Ecowas Common Trade Tariff Agreement

Today, ECOWAS` total trade grew by an average of 18% per year between 2005 and 2014. It is dominated by mining raw materials (oil, iron, bauxite, manganese, gold, etc.) and agriculture (coffee, cocoa, cotton, rubber, fruits and vegetables and other more marketed products in the region (dry cereals, roots and tubers, livestock products, etc.). Nigeria, Côte d`Ivoire, Ghana and Senegal account for 87% of this trade, accounting for 79% of regional imports ($55,520 million per year) and 94% of exports and re-exports ($77.792 million per year). The programme aims to bring several benefits to Member States and their citizens in terms of trade between them. An example: one of the advantages of unprocessed products imported from a Member State, as provided for in the Council of Ministers` Decision C/DEC.8/11/79, is the total exemption from import duties and taxes, the free movement of persons without quantitative restrictions and the non-payment of compensation for lost revenue resulting from their importation. Where, among other things, unprocessed products originate from Community Member States and must be included on the list of products that are attached to decisions to liberalise trade in these products. Total trade in the region averaged $208.1 billion. Exports are estimated at about $137.3 billion, while imports are about $80.4 billion. The main active trading countries are Nigeria, which alone accounts for about 76% of total trade, followed by Ghana (9.2%) Côte d`Ivoire (8.64%). The region`s trade surplus, estimated at about $47.3 billion, is attributable to Nigeria ($58.4 billion) and Côte d`Ivoire ($3.4 billion) when all other countries have a trade deficit.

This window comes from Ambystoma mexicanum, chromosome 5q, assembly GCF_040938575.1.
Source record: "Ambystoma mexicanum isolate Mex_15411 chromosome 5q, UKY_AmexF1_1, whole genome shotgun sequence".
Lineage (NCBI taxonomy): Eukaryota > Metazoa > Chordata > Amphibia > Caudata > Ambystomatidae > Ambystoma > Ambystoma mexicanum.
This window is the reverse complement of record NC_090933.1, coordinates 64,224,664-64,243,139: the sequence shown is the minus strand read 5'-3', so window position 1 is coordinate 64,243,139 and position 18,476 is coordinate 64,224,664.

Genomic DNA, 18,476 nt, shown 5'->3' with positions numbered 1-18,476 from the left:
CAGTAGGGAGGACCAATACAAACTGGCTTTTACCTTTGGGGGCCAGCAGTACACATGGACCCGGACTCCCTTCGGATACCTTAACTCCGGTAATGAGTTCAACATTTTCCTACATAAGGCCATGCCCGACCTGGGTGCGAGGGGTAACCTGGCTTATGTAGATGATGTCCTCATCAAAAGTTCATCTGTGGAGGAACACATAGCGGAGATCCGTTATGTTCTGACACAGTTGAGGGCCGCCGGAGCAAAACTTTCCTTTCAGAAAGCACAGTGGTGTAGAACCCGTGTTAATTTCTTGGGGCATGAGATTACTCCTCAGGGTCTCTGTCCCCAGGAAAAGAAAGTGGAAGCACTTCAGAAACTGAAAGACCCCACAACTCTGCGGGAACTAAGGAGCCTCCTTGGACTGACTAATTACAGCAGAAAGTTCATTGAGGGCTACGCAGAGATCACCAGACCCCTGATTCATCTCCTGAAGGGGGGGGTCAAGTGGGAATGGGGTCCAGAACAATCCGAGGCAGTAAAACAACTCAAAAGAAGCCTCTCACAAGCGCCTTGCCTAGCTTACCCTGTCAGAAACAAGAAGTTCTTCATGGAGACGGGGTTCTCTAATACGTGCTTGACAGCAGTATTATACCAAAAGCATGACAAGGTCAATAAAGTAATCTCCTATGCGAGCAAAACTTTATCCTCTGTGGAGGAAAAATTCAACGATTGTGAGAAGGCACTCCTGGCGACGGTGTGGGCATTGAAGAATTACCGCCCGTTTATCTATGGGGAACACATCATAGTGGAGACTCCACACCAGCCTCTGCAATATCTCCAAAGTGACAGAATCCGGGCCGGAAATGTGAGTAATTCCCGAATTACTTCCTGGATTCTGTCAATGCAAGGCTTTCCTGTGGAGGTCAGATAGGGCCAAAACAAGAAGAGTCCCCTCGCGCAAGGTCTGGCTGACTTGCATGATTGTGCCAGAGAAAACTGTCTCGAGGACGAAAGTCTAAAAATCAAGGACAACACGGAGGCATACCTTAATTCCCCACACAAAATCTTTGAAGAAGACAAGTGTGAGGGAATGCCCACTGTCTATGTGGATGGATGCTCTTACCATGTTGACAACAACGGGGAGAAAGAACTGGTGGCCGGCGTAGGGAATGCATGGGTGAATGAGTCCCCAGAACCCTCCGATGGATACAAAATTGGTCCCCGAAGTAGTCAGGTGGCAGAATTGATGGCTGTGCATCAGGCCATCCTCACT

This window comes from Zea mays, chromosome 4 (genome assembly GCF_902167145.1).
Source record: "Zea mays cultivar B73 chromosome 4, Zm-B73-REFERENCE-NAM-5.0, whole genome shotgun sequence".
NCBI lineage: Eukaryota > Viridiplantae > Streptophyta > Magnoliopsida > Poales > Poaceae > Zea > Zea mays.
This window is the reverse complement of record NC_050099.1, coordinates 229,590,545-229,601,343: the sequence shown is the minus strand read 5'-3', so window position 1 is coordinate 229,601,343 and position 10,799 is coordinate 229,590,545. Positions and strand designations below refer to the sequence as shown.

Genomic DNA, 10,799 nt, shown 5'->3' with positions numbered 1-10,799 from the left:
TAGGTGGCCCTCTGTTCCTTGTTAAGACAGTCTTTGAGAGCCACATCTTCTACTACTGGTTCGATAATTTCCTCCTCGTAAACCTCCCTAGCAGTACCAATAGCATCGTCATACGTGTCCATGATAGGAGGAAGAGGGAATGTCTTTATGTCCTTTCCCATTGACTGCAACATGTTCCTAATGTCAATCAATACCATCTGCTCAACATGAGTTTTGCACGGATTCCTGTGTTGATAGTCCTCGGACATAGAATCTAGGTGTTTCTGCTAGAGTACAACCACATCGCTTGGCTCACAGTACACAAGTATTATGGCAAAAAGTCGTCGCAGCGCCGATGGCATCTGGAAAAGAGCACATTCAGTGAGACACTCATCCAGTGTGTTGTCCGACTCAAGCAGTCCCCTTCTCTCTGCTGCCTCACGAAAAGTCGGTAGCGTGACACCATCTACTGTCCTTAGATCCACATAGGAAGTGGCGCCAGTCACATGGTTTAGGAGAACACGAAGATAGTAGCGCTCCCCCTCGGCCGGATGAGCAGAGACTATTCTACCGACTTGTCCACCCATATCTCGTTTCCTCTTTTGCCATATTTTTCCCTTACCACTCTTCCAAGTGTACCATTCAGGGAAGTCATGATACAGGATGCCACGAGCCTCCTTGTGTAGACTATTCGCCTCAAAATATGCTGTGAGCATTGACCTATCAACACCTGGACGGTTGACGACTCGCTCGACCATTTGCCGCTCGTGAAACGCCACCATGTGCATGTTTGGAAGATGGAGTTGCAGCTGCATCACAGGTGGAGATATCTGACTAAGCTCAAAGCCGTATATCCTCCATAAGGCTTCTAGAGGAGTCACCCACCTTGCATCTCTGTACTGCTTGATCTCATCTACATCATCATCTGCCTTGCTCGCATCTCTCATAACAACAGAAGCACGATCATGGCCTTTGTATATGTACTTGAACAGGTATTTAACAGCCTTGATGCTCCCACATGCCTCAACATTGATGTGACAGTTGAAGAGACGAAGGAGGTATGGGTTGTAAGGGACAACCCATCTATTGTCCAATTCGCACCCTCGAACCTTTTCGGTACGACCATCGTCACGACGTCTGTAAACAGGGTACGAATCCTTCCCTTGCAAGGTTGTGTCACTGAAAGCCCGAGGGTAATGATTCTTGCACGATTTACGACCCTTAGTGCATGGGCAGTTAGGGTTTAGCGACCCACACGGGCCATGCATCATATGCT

All of this has created a situation in which the Common Tariff (CET), which arrived in January 2015 in The Years, now has a real chance to give West African economies a boost while giving the citizens of the region a real chance to enjoy the benefits of trade. Trade in the Community is evolving. It was time that the old trade relations were still abandoned to maintain the stock exchanges in the region.

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